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Giving the injured (false) hope

imagesA recent News & Observer article hyped the benefits of something called “plasma rich platelet therapy”. The “fairly simple” treatment, we were told, is giving hope to “weekend warriors, arthritis sufferers and surgery patients” who want the same pain relief available to professional athletes.

Here is what the article says about the evidence for plasma rich platelet therapy:

Dr. David Berkoff, a Duke sports medicine expert who began offering PRP last summer, said the approach shows promise, although, beyond anecdotal evidence, few studies have been done to validate its effects. Of the early findings, there are indications PRP can speed healing of tendons and ligaments, which can be notoriously slow to repair, as anyone with tennis elbow can attest.

One of the problems of this sort of article is that it relies heavily on anecdote, which doesn’t tell us much about effectiveness. Personal stories are also more compelling than evidence and can give readers false hope in an unproven therapy.

And now the best evidence indicates that the plasma rich platelet therapy, or PRP, is no more effective at treating pain than salt water. At $1,000 per treatment it is certainly more expensive than salt water.

I would ask the following of all reporters. When you are writing about a new medical technology, device, drug, or therapy, scour the internet and call every independent scientist you can locate to uncover every potential problem with any miracle cure. If there is no compelling evidence that something works, don’t write an article about it. If there is evidence it works, thoroughly cover the potential harm, because there is always potential harm.

Giving false hope to readers does not serve them well. And creating demand for expensive and unproven therapies only drives up costs for everyone.

2 Comments

  1. […] The Progressive Pulse – Giving the injured (false) hope Tags: article, article-says, fairly-simple, knowledge, look-forward, only-on-programs, solution, the-same, want-the-same, were-told, will-focus, will-not Baseball & The Boogie Down: There's Still Hope Girls. Derek Jeter …Google Web Toolkit Blog: GWT Developers: Hope to see you at Google I/ORobyn O'Brien: Hope: It's What's For DinnerCary News | Controversial ending for Green Hope-AthensHope for American Cars at Detroit Auto Show – TonicExperts Hope Dems Learn Stimulus Lessons « The Washington IndependentNew Years Rings in a New Coast Guard Rating | Coast Guard NewsWFPP Guest Post: Can Mama Bear Let Go? « Raising My BoychickLorain County Moms » Blog Archive » A high school reunion I …Momentum Resources: Be Careful What you Wish For View the Contact Powered by Information […]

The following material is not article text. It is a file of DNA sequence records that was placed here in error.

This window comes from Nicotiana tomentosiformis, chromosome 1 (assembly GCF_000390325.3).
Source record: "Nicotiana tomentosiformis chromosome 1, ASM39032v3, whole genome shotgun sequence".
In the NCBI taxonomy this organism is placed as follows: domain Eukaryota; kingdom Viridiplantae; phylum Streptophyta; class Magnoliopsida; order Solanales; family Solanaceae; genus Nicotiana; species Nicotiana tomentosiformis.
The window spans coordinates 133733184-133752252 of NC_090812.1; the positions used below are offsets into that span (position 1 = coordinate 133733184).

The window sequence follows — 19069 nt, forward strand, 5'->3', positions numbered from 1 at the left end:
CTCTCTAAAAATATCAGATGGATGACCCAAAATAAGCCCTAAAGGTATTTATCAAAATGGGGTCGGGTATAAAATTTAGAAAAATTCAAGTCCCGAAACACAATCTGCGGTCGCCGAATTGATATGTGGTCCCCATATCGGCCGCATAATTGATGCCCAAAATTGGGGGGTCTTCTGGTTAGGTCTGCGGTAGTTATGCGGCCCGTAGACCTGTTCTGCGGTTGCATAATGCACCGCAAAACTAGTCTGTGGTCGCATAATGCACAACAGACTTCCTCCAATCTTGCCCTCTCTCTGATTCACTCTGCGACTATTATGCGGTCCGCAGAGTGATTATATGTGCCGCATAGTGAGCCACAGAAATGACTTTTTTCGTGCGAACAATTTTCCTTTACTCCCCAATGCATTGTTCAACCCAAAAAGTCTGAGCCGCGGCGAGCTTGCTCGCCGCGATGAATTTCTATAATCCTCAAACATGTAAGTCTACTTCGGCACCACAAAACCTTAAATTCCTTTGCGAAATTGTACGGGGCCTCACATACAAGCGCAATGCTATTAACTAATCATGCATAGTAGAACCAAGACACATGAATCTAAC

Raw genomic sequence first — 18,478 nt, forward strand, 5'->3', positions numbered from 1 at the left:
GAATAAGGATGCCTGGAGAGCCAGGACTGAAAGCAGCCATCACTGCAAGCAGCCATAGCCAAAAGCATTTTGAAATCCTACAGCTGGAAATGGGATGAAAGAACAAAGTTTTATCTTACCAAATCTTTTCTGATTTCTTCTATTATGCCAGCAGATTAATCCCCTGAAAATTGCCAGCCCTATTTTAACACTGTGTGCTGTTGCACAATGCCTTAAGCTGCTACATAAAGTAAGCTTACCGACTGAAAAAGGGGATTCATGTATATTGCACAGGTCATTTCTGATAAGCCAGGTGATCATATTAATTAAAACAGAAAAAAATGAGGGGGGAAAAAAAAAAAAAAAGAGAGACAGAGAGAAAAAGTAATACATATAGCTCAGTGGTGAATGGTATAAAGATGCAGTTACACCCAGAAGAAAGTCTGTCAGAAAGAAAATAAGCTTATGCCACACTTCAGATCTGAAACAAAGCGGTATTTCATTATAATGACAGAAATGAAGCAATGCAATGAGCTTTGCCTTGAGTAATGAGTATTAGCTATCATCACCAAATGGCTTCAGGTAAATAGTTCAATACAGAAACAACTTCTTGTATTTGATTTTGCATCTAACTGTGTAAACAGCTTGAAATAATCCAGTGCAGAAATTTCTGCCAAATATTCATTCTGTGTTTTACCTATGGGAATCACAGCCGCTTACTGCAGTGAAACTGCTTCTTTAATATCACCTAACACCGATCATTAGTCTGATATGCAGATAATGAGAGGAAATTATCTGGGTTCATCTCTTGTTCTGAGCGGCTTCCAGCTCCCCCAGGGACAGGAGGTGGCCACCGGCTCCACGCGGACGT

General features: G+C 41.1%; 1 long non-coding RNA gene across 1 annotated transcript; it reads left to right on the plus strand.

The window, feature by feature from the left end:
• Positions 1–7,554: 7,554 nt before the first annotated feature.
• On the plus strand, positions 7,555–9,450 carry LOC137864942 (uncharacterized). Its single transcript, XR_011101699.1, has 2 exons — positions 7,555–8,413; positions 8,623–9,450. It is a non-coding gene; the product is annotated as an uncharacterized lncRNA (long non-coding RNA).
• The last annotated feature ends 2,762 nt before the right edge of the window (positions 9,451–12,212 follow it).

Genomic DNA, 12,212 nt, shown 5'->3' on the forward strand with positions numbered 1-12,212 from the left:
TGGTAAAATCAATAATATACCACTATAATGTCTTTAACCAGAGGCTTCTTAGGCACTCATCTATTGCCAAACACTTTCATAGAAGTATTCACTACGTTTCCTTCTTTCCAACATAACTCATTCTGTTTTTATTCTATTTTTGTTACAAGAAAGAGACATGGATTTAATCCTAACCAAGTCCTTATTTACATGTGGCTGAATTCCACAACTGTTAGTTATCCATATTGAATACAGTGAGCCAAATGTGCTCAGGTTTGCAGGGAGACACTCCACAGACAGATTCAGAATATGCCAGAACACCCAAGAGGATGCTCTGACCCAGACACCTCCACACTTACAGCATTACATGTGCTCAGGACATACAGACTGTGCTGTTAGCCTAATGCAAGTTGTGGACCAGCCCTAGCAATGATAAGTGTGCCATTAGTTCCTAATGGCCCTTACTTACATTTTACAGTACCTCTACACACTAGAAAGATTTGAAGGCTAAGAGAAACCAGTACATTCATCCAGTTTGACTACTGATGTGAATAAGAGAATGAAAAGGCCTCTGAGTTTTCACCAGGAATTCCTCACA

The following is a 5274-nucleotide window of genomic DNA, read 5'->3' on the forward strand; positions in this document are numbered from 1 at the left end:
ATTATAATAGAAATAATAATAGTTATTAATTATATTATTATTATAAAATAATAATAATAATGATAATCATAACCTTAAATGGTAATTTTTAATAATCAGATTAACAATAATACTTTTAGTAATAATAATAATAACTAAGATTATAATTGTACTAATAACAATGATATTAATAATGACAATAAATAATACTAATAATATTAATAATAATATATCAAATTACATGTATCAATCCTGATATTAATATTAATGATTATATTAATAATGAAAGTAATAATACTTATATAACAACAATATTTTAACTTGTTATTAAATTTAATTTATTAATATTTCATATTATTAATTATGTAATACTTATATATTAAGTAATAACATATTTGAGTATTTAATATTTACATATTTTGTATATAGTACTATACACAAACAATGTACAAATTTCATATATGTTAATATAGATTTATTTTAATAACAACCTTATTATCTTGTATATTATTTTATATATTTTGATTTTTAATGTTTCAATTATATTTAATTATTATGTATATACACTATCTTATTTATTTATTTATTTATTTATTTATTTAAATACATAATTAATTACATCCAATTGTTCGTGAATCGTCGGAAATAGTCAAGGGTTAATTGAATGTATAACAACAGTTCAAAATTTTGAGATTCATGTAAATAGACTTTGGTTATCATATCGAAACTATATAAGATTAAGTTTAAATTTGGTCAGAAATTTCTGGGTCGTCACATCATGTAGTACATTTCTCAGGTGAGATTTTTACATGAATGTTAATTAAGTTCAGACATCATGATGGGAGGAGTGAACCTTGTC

2. tennis elbow

    January 25, 2010 at 8:42 pm

    maybe, it would be better if they are telling fact that are proven and the effects, background, and how does this treatment will give compliment for those who are hoping to ease the pain of their elbow. giving personal stories from those who experienced it may be considerable but it is not that credible. it is like giving them a piece of bread instead of teaching them how to make a bread for themselves. this kind of articles should be reviewed over and over again before it is released to the public.